FIG. 3 is a bottom plan view of the soap-holding device of FIG. 1 on an enlarged scale, looking generally from the plane of line 14--14 of FIG. 1;
FIG. 4 is an enlarged, elevated section, taken generally on the plane line 15--15 of FIG. 3, and shows how the device accommodates to a convex surface of a bar of soap;
FIG. 5 is view similar to FIG. 4, showing how the soap-holding device accommodates to a concave surface of a bar of soap;
FIG. 6 is an elevated, greatly enlarged, fragmentary sectional view of several suction cups of FIG. 1 (i.e., those centrally of the device), illustrating the relaxed state of the suction cups before they are applied and secured to a bar of soap and before the pegs are implanted in the soap;
FIG. 7 is a view similar to FIG. 6, showing the pegs implanted in the soap and the surrounding suction cups exhausted of air within and urged into secure engagement to the soap by virtue of an existing pressure differential;
FIG. 8 is a perspective view of another embodiment, designed for use with certain flat-surfaced soaps;
FIG. 9 is a bottom plan view of FIG. 8, showing a comparatively long, rectangular support-base with rows of suction cups and a plurality of pegs;
FIG. 10 is fragmentary, end elevational view of FIG. 8, showing its comparatively narrow support-base width;
FIG. 11 is a perspective view showing the position of the user's hand while maneuvering the soap-holder and attached bar of soap;
FIG. 12 is a perspective view similar to FIG. 11, showing the same soap after it has eroded and shrunk, with the hand engaging the soap-holder in a necessarily different manner for maneuvering purposes;
FIG. 13 shows another embodiment of the invention, designed for use with flat-surfaced soaps and incorporating an elongated support-base combined with side support members;
FIG. 14 is a bottom plan view of FIG. 13, showing suction cups with pegs, and illustrating the support-base in phantom lines;
FIG. 15 shows a fragmentary, front elevational view of FIG. 13 with the user's gripping fingers illustrated in phantom lines and a small, nearly depleted, piece of soap still in-use;
FIG. 16 is an enlarged, fragmentary, elevated view of a gripping element of telescopic design, which can be extended and compressed;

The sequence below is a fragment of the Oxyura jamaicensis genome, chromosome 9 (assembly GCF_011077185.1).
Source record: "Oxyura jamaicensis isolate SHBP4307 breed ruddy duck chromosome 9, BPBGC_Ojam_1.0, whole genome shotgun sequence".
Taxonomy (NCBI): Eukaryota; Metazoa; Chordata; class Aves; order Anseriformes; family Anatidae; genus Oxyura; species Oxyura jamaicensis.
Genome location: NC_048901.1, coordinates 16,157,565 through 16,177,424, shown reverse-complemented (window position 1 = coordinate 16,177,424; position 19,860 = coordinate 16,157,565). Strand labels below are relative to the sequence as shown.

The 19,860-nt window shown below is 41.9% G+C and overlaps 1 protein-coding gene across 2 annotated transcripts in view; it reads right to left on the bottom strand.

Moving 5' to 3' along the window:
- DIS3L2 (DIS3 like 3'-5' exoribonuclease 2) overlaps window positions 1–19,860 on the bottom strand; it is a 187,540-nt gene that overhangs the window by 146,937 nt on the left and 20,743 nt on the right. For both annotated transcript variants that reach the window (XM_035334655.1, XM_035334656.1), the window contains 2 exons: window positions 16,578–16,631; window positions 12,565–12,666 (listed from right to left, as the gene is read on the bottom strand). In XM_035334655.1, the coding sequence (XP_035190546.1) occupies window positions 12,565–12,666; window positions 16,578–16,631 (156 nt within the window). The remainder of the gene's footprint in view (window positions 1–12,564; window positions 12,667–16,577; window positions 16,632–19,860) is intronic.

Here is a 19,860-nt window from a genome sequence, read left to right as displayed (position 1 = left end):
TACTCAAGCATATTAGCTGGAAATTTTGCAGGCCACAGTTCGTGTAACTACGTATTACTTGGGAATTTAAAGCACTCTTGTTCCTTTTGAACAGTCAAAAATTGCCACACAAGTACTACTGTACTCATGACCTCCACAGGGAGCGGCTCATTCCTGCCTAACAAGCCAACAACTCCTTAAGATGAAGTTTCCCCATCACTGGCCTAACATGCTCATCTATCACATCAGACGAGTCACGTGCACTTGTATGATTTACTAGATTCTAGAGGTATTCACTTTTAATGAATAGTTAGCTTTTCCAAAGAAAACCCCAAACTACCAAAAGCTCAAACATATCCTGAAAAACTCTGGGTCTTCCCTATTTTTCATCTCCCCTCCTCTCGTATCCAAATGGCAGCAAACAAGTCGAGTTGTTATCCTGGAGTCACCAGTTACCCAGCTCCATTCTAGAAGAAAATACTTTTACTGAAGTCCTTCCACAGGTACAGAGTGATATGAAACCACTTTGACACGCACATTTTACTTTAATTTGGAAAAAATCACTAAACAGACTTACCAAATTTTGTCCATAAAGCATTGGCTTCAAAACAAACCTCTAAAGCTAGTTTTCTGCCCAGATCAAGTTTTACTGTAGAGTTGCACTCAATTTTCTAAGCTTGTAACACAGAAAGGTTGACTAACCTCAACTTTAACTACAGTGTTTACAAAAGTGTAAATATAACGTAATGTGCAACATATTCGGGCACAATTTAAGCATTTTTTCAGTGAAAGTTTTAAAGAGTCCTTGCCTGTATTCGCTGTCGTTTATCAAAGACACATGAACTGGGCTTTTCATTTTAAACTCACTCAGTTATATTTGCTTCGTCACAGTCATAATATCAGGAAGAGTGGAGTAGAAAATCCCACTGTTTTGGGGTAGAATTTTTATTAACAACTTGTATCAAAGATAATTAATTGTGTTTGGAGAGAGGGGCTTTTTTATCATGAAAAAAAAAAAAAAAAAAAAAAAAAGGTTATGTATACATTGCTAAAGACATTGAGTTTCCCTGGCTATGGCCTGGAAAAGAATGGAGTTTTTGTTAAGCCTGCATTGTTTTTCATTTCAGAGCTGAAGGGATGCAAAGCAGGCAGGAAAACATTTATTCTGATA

FIG. 17 is a bottom plan view of yet another embodiment of the invention which includes a relatively small, central post intended for implanting into a pre-formed opening in the bar of soap;
FIG. 18 is a greatly enlarged, fragmentary, elevated, sectional view showing the central post in FIG. 17 implanted in the pre-formed opening;
FIG. 19 is a bottom plan view of still another embodiment of the invention, showing free-standing projecting pegs (i.e., not projecting from within suction cups);
FIG. 20 is a bottom plan view similar to FIG. 3, with the addition of non-elastic, thread-like supportive members illustrated in phantom lines.
With regard to a preferred embodiment, and referring to the drawings, and first considering FIGS. 1-7, a hand-held soap-holder is indicated generally at 1 and will be applied to a wet bar of soap 2 by pressing base-pad 3 of the device onto surface 4 of the bar of soap in the direction indicated by direction of arrow 5. The device 1 adheres at the bottom side of its base-pad 3 in juxtaposition on the soap as indicated by phantom lines in FIG. 1.
As seen in FIG. 2, and illustrating substantial actual size relationships, with the user's hand and fingers depicting an average male adult size, the user will place index finger 6 and middle finger 7 in straddling relationship about the stem 8 above base-pad 3 and beneath knob 9 of the device; this facilitating an auxiliary hand-grasp of the soap between the thumb and remaining fingers of the hand.
A bar of soap is broadly defined to include any relatively solid, or firm, erodible cleansing material of generally soap-like character, regardless of what other substances it may contain, such as skin cream, skin moisturizers, medication, etc.